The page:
Leadership Coaching for Results

As long as there are human beings doing the work, businesses can profit
by creating more fruitful relationships with them
.” Stratford Sherman and
Alyssa Freas, Harvard Business Review, Dec. 2004

Many attempts have been made over the past decade to quantify return on
investment of coaching programs for executives in organizations.

Some spectacular results have been recorded.

Yet even with the application of ROI standards commonly used for measuring
training and development programs, there remain too many variables to establish reliable data. It is difficult to quantify data of a qualitative nature.

In 2003 Anthony M. Grant of the University of Sydney surveyed coaching research and found only 56 studies that met standards of reliable methodology. There were only 131 peer-reviewed studies since 1937. While the outcomes of coaching programs appear to be positive, the quality of research on coaching is extremely poor. There are new studies being conducted currently by academics, but it may be years before there are authoritative guides and best practices for coaching.

The market place is perhaps the most vocal proponent of the use of coaching for executives for leadership development. Top corporations such as GE, IBM, Hewlett-Packard, JP Morgan Chase, and Goldman Sachs are among those that invest heavily in hiring coaches for their executives. Overall, annual spending on coaching in the US is roughly estimated at $1 billion.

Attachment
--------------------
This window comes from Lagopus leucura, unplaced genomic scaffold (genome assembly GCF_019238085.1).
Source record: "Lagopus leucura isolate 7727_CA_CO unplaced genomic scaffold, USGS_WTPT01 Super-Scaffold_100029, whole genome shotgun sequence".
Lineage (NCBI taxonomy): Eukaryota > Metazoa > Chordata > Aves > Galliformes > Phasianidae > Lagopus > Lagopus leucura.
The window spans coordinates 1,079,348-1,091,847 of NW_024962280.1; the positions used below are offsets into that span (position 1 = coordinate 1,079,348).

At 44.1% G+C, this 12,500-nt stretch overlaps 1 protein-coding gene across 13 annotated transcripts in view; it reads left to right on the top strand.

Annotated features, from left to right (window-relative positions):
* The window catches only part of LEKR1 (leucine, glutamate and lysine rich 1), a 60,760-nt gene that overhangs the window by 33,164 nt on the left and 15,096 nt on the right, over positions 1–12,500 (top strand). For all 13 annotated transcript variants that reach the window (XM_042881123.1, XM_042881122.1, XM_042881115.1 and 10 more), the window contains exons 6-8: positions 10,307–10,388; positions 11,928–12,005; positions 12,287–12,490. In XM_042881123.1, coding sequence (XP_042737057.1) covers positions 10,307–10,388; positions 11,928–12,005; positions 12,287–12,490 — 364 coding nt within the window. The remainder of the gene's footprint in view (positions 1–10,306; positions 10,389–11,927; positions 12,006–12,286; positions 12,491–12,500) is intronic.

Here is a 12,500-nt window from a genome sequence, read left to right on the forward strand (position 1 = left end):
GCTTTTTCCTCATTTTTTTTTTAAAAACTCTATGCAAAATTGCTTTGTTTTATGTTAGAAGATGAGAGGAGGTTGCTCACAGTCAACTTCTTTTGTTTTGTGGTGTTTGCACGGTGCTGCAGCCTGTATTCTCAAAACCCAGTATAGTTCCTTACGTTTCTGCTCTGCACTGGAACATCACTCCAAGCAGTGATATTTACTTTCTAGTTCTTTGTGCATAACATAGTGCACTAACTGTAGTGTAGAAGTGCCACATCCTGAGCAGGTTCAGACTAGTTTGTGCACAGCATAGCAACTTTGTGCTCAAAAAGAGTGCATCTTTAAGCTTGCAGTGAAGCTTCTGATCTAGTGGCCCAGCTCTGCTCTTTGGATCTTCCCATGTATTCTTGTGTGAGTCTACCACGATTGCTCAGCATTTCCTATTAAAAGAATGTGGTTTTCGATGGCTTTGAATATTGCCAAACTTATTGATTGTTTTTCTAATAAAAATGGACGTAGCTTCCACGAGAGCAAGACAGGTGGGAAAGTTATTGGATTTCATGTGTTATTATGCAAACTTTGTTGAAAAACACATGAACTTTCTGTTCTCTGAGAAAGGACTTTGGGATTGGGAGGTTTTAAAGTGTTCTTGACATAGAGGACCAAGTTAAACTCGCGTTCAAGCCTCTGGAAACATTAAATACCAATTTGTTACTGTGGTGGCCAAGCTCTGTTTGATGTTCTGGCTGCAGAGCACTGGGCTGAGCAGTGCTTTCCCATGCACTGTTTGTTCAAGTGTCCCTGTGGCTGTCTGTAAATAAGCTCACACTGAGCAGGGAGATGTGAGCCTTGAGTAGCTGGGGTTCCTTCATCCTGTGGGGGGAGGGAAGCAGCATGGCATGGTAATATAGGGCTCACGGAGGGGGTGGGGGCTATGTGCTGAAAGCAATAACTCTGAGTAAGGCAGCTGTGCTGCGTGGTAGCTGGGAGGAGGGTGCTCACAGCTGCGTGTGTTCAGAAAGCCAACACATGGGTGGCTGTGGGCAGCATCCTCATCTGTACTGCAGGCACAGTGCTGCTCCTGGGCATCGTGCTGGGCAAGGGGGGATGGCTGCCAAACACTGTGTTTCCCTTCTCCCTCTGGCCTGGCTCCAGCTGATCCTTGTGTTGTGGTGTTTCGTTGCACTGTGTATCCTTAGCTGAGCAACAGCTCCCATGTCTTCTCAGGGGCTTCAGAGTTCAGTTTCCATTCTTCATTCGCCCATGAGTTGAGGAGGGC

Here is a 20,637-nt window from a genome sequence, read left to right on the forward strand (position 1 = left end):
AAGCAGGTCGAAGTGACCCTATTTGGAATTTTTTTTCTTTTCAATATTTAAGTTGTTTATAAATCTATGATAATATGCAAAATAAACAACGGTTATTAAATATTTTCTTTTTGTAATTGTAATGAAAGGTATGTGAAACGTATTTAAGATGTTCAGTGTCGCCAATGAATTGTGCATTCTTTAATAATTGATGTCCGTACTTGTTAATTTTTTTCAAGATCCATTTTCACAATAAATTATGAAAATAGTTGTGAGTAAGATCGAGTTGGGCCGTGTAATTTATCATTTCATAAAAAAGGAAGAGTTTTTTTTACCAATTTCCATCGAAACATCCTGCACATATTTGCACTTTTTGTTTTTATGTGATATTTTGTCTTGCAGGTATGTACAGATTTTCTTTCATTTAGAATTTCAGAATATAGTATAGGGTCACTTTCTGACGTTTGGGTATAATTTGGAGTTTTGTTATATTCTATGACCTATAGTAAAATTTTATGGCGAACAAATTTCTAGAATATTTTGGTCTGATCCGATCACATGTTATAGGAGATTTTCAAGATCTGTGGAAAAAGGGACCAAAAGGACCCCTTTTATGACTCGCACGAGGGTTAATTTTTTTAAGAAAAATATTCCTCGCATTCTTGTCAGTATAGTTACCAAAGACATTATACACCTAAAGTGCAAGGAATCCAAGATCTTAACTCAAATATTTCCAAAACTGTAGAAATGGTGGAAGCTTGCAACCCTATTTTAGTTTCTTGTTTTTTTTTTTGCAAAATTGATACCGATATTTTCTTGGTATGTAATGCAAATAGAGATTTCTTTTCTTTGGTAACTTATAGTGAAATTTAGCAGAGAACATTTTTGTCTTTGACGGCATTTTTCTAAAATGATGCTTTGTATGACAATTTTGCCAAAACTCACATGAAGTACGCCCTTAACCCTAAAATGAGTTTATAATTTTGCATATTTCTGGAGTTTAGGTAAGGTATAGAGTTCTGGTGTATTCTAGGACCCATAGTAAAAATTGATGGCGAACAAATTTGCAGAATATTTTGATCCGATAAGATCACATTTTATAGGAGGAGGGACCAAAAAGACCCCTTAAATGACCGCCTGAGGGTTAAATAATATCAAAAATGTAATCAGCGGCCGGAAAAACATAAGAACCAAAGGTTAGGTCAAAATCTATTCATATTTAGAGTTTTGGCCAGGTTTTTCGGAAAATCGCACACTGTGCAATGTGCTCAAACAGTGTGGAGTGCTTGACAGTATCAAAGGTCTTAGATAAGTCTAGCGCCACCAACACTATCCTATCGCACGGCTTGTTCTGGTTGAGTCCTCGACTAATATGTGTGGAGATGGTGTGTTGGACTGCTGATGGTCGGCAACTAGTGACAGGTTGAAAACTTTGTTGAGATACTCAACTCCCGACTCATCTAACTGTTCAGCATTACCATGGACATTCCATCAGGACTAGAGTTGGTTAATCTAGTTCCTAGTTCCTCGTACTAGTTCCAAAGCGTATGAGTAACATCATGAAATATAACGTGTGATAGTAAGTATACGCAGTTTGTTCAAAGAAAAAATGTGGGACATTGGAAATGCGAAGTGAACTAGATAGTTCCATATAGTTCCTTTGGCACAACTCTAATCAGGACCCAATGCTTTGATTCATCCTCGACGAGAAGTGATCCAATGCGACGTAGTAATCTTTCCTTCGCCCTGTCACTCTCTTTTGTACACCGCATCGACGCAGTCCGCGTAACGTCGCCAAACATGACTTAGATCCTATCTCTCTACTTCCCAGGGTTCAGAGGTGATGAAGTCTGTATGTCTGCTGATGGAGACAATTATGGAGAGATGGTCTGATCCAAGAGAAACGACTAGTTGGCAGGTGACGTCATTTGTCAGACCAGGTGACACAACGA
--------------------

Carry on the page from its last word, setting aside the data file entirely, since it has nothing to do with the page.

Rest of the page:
Executive coaching may not be for everyone, and organizations and clients should consider their purposes and goals before engaging coaches. While the results may not be directly measurable in dollars, there is no company that can’t benefit from more candor, better communications, and being more consciously aware of how their leaders interact with people in order to maximize talents and resources.

This is a synopsis of the full 2,000 word article available for purchase and use
in your marketing materials.

The full version contains the following concepts:

The Business Case for Executive Coaching
Finding Good Coaches
Three Key Elements in the Coaching Relationship
Are You Ready to Hire a Coach?
Resources on Executive Coaching

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